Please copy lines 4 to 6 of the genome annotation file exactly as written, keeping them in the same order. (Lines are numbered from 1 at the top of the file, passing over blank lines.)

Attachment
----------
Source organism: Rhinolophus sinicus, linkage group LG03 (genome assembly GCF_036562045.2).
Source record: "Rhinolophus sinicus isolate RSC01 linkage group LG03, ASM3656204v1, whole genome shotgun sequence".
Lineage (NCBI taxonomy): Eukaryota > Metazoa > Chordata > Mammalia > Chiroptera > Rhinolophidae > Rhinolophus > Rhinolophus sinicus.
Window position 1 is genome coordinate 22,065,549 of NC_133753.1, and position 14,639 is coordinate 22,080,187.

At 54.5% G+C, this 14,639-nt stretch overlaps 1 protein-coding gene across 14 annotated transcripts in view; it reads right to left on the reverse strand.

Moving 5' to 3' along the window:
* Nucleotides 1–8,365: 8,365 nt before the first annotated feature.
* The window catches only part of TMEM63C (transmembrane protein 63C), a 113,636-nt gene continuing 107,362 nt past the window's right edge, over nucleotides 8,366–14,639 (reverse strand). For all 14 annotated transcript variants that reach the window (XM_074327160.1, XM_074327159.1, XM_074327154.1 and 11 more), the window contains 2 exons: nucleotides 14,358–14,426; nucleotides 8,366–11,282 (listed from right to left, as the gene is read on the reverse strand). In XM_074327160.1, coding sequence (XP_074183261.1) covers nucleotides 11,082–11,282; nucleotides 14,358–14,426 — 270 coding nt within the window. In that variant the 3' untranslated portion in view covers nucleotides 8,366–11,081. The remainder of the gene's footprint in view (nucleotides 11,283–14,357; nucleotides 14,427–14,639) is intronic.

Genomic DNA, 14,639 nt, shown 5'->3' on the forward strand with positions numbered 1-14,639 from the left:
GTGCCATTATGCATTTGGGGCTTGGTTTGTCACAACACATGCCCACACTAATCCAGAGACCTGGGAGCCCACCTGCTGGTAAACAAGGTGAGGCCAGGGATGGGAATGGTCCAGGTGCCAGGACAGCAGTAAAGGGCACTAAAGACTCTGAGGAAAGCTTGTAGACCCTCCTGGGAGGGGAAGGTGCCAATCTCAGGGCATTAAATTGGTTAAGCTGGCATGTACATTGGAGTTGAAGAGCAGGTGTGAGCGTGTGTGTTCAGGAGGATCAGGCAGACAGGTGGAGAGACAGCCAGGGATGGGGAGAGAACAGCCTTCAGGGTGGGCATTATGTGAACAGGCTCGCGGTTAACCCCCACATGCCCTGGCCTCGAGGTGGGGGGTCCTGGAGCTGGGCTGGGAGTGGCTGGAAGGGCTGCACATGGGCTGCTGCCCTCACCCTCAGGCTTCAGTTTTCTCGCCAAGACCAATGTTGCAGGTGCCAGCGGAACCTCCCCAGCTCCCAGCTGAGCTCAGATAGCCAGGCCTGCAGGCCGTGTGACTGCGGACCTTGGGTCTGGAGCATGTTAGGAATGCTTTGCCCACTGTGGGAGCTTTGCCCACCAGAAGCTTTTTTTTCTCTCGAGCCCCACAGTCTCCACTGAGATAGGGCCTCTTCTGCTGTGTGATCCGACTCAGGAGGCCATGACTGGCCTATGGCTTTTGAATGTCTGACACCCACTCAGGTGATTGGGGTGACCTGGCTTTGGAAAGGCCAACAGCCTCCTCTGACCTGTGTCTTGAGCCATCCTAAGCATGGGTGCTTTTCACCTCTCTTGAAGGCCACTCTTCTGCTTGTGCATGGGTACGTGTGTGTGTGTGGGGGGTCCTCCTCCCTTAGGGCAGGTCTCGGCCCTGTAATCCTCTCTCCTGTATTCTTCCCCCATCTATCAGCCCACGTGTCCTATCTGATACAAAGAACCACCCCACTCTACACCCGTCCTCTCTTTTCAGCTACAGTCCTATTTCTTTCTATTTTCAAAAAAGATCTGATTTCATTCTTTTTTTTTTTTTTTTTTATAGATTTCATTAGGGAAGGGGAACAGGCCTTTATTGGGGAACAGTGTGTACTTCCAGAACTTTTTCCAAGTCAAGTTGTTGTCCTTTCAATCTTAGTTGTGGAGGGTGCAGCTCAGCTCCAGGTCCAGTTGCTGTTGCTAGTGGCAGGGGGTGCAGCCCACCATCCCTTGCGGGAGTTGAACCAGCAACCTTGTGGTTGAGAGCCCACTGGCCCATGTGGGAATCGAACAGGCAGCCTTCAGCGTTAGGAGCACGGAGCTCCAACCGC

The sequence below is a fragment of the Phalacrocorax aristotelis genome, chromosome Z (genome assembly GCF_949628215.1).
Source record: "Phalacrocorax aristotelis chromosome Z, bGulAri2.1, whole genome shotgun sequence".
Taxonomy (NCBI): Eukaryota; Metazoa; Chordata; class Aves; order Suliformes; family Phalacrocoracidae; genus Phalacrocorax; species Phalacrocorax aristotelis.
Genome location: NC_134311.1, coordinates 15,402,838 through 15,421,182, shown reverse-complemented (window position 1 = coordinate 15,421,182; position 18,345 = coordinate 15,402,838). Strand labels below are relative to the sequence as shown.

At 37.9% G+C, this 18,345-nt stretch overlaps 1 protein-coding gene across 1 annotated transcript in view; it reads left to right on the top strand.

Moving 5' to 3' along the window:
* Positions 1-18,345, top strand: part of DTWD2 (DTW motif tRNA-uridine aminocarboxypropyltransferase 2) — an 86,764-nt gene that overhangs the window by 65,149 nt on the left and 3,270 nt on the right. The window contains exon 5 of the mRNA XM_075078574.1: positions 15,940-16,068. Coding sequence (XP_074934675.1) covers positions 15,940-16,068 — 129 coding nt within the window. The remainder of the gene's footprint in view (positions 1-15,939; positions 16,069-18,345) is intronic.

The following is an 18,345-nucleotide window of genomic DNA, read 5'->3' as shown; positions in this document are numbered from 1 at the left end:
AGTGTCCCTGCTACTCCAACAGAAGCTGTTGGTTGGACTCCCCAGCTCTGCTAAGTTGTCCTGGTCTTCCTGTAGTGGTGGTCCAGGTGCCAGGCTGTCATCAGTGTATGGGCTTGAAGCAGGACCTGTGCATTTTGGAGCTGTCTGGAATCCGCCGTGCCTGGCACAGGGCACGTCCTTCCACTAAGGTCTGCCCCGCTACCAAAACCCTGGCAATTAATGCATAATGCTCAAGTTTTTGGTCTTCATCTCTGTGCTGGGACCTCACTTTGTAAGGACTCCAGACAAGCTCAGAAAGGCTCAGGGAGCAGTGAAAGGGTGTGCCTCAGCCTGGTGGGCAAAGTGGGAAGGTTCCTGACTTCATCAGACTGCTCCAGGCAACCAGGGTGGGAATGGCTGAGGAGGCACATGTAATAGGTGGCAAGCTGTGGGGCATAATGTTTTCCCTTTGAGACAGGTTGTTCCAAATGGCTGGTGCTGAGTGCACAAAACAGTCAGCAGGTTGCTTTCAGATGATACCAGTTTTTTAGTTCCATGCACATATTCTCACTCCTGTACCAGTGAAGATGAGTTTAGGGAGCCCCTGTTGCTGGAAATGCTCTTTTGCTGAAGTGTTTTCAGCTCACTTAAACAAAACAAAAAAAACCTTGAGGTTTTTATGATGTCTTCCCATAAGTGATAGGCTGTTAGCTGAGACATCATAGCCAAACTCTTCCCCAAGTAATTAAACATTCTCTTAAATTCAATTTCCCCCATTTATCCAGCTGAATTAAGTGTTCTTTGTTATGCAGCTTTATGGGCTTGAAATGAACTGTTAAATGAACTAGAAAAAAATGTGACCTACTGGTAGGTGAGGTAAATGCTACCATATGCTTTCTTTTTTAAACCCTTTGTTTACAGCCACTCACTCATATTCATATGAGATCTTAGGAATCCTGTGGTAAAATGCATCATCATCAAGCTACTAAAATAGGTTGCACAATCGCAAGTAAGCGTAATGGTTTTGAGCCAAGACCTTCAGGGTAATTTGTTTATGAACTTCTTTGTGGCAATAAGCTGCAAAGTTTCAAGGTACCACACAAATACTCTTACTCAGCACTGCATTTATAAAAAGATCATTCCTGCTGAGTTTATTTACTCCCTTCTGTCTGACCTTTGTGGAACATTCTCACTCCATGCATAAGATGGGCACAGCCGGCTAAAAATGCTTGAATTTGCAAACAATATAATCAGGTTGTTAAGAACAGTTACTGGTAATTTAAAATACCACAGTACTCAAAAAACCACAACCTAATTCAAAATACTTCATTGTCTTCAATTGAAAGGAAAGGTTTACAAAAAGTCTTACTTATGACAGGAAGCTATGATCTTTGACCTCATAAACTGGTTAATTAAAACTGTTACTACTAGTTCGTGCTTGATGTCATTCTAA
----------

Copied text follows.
Window position 1 is genome coordinate 22,065,549 of NC_133753.1, and position 14,639 is coordinate 22,080,187.

At 54.5% G+C, this 14,639-nt stretch overlaps 1 protein-coding gene across 14 annotated transcripts in view; it reads right to left on the reverse strand.

Moving 5' to 3' along the window: